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An ex of mine, a massive guy of West African descent (first generation American, parents emigrated from Ghana), is a higher-up in environmental protection research with a governmental agency, and the fact that he has massive tattoos up and down his arms really didn't come into play in his getting his job right out of college, fresh with his biochem credentials. Given that he wears a long-sleeved button-up and tie to work every day, I'd imagine that the majority of his colleagues aren't even aware that he has any ink, unless they're among those who play basketball with him after hours. At any rate, working a nerdy government job since college graduation just SCREAMS gangbanger thug.

You are perceived according to the image you put forth, and in the current environment, rockstar credentials, a solid education, and proven professional track record more or less trump tattoos that are not even necessarily visible, from a workday perspective. I don't know anybody who's taken for a thug unless they are acting the part, ink or no ink.
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Old 07-30-2012, 11:20 AM
 
Location: Oakland, CA
26,896 posts, read 28,215,907 times
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Quote:
Originally Posted by TabulaRasa View Post
Given that he wears a long-sleeved button-up and tie to work every day, I'd imagine that the majority of his colleagues aren't even aware that he has any ink, unless they're among those who play basketball with him after hours. At any rate, working a nerdy government job since college graduation just SCREAMS gangbanger thug.
Absolutely. I know plenty of software developers with tats.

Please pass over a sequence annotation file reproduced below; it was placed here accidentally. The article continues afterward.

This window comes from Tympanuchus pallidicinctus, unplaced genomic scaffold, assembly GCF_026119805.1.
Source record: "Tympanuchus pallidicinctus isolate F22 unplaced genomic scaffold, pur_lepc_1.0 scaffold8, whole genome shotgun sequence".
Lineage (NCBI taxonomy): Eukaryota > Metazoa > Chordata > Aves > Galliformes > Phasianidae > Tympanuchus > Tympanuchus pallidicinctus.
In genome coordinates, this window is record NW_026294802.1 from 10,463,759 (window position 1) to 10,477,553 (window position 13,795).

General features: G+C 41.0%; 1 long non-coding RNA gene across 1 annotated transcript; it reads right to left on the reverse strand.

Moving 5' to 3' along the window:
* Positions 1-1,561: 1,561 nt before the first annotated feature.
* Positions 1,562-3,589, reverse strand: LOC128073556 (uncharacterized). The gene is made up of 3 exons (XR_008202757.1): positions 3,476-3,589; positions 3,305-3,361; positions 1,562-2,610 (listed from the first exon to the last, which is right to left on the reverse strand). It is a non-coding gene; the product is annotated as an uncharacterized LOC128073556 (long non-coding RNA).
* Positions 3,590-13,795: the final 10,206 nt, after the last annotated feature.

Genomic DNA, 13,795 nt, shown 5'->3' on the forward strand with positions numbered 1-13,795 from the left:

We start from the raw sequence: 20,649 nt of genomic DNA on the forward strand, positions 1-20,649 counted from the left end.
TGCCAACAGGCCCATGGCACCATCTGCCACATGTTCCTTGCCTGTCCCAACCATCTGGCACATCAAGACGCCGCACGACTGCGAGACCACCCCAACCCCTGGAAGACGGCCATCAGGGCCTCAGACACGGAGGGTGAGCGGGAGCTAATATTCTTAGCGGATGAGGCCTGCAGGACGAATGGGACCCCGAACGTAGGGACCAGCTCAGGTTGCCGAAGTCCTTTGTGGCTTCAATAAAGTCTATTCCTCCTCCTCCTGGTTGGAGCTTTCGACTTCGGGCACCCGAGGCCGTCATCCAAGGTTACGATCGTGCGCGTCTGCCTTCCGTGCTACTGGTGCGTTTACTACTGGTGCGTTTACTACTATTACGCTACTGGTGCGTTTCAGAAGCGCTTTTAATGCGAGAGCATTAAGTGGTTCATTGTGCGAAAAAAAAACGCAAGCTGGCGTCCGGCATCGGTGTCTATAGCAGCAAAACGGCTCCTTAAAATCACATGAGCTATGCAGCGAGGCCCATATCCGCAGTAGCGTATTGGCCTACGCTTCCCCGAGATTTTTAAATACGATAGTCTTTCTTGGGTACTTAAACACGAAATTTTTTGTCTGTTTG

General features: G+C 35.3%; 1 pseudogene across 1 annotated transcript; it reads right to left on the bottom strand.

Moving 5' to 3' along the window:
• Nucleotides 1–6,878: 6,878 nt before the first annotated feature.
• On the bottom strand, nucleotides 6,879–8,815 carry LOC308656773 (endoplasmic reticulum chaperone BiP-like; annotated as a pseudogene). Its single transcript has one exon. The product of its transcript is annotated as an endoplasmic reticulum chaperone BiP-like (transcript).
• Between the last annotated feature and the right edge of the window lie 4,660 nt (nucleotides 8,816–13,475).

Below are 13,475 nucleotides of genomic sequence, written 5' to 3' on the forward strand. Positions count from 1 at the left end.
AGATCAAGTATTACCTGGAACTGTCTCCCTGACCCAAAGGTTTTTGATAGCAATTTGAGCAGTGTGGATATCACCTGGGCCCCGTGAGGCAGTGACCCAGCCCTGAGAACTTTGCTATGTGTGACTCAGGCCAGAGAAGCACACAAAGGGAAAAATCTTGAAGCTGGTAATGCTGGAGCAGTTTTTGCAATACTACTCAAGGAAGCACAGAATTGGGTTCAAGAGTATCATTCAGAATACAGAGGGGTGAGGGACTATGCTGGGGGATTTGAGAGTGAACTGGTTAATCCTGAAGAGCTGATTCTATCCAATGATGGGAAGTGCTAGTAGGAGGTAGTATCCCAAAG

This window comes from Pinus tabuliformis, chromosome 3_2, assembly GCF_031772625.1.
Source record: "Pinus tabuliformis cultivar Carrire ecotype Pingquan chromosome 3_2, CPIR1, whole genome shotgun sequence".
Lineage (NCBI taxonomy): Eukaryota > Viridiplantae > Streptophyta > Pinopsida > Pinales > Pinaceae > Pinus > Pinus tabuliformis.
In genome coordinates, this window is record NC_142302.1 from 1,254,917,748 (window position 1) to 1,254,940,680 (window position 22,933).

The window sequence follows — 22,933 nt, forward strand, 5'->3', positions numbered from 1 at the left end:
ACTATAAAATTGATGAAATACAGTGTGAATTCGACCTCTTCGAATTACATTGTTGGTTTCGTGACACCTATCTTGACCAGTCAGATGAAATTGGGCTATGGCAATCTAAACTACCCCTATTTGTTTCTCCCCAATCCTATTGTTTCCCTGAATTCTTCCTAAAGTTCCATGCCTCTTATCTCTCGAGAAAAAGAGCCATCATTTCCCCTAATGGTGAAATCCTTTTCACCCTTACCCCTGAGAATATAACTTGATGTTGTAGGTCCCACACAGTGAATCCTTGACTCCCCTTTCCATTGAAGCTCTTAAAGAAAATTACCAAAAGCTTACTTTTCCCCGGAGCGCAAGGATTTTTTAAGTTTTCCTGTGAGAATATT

But I have also run into plenty of old school (older) people in the workforce who hate tats as well. It really depends on your audience. If you happen to run into upper class african-americans, they tend to be ultra conservative. So tats are definitely not allowed.

A few jobs ago I worked for Iranians immigrants. They were pretty conservative. The web guy had tattoos, and it was OK, because he didn't meet with outside clients or anything. But the management made it clear that for people in sales/marketing visible tattoos (and ear plugs, piercings) were not OK. They also tended to pigeonhole people based on the types of clothing they wore as well. They were pretty picky. Reminded me of old southerners in their attitudes.

In the Bay Area, wearing an actual button down to work would almost make you a weirdo, so people's tats are on display pretty readily. So everyone knows if you have a sleeve unless you wear long sleeves all the time. As much as people like to tell you that the tech industry is a meritocracy, it isn't the truth.
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Old 07-30-2012, 11:31 AM
 
Location: Charlotte, NC
7,658 posts, read 7,473,349 times
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Quote:
Originally Posted by Jay F View Post
Tattoos are the evidence. Only the lowest of the low such as outlaw bilkers and murderers had tattoos 25 years ago. Now everyone has them.

Bzzzzzzt. Try again.

Lots of military folks (and others, I'm sure), especially sailors, got tattooed. VERY few of which we're criminals, I'm certain. My grandfather got tattooed when he joined the Navy at 17 - which was 71 years ago. He's never been in trouble with the law in his life.

I'll ask again, do you have any *evidence* to back up your ridiculous claim?